Brooklyn Prosecutor Could Erase ‘Tens of Thousands’ of Low-Level Pot Convictions
(AP Photo/Susan Montoya Bryan, file)
Following officials in San Francisco and Seattle, Brooklyn’s top prosecutor has announced a plan that could erase tens of thousands of low-level marijuana convictions, the Associated Press reports.
District Attorney Eric Gonzalez said last week that he will invite people to ask the courts to dismiss pot possession misdemeanors or violations. He expects prosecutors to assent in the “great majority of a potential 20,000 cases just since 1990,” according to the AP.
Gonzalez’ office has stopped prosecuting most cases that involve procession of a small amount of pot, according to another AP story.
”It’s a little unfair to say we’re no longer prosecuting these cases, but to have these folks carry these convictions for the rest of their lives,” he told the news source.
In May, New York City Mayor Bill De Blasio said he would tell the NYPD to stop arresting people for smoking marijuana in public, Next City reported. His announcement came on the heels of a New York Times investigation that found that black and Hispanic people were arrested on marijuana charges in New York at much higher rates than white people, but marijuana use was consistent across races.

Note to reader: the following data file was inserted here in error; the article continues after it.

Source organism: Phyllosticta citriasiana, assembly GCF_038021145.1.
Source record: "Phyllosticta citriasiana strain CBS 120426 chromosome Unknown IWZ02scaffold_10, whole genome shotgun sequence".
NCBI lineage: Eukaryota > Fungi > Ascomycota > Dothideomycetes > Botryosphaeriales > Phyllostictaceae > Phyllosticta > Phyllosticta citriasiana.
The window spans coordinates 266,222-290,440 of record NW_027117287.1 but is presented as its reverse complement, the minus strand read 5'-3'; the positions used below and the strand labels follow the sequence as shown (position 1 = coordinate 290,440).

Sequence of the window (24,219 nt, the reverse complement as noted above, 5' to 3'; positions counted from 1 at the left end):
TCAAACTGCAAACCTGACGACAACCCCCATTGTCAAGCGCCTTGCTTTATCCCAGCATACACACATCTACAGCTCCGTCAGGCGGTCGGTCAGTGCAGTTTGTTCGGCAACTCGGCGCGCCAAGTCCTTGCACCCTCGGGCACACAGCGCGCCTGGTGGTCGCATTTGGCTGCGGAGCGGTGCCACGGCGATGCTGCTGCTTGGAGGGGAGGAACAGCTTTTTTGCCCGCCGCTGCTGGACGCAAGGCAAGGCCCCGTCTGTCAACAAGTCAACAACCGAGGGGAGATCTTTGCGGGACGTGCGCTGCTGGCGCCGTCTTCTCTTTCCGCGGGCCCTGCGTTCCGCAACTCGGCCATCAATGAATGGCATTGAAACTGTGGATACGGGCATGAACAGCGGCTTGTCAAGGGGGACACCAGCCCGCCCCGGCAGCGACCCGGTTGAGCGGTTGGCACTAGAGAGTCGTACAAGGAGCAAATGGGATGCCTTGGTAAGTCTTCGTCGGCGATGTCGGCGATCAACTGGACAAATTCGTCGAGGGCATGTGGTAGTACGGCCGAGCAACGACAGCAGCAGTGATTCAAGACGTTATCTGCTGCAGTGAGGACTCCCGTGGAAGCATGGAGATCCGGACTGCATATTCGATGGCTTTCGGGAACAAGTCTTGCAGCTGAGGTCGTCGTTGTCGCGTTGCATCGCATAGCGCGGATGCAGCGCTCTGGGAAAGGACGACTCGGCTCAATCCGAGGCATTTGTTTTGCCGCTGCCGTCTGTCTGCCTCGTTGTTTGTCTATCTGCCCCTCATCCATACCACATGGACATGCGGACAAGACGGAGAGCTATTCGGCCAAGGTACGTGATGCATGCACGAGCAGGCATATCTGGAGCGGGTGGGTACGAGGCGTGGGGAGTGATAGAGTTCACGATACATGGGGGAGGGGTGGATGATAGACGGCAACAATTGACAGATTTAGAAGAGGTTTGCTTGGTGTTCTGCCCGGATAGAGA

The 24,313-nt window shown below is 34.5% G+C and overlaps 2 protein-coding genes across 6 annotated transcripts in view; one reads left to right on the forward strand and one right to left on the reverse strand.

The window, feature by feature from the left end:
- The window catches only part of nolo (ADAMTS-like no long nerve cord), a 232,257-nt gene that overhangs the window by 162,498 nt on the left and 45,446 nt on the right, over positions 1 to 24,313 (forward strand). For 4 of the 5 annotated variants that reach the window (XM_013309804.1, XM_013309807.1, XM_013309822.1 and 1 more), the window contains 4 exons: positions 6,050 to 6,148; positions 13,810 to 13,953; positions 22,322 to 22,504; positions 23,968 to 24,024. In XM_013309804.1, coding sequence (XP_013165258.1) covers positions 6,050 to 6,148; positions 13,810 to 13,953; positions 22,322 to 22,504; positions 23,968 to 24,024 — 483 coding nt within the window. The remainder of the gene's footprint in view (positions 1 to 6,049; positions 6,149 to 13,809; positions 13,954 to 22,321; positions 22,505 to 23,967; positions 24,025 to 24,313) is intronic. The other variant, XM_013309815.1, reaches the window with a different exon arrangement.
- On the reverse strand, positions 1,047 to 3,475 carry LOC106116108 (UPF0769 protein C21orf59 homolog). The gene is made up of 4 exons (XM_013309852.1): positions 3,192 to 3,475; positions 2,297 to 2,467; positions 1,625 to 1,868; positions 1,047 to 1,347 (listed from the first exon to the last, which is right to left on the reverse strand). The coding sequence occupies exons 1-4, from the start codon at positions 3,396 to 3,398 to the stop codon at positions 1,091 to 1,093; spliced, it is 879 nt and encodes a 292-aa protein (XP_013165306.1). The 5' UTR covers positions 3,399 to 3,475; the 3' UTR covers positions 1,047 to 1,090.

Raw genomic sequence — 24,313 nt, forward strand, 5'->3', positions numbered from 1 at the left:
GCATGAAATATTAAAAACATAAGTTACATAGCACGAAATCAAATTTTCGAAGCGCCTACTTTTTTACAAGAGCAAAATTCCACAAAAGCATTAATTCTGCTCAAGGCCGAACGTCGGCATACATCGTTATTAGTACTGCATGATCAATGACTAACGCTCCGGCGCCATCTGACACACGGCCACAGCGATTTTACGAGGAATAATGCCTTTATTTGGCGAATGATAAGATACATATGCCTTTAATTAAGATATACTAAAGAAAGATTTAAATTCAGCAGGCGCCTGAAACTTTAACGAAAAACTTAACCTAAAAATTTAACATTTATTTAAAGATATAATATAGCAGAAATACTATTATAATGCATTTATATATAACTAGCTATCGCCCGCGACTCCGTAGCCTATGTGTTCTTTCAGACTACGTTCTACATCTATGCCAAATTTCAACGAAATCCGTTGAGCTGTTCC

Gonzalez appears to be looking toward San Francisco, where District Attorney George Gascón said in February that his office would review and wipe out marijuana convictions dating back to 1975 en masse. And the City of Seattle in April filed a motion with the Seattle Municipal court that could remove marijuana convictions handed down between 1997 and 2010.
Both cities had a Colorado legal precedent to thank. In 2014, a Colorado appeals court ruled that certain pot-related criminal convictions could be overturned, and while the decision was limited but it helped pave the way for how states review past drug convictions, as Next City covered earlier this year.
Unlike Seattle, San Francisco or the state of Colorado, recreational marijuana isn’t legal in New York. But according to the AP, Gov. Andrew Cuomo has appointed a panel to draft legislation that could legalize it.
Source: Next City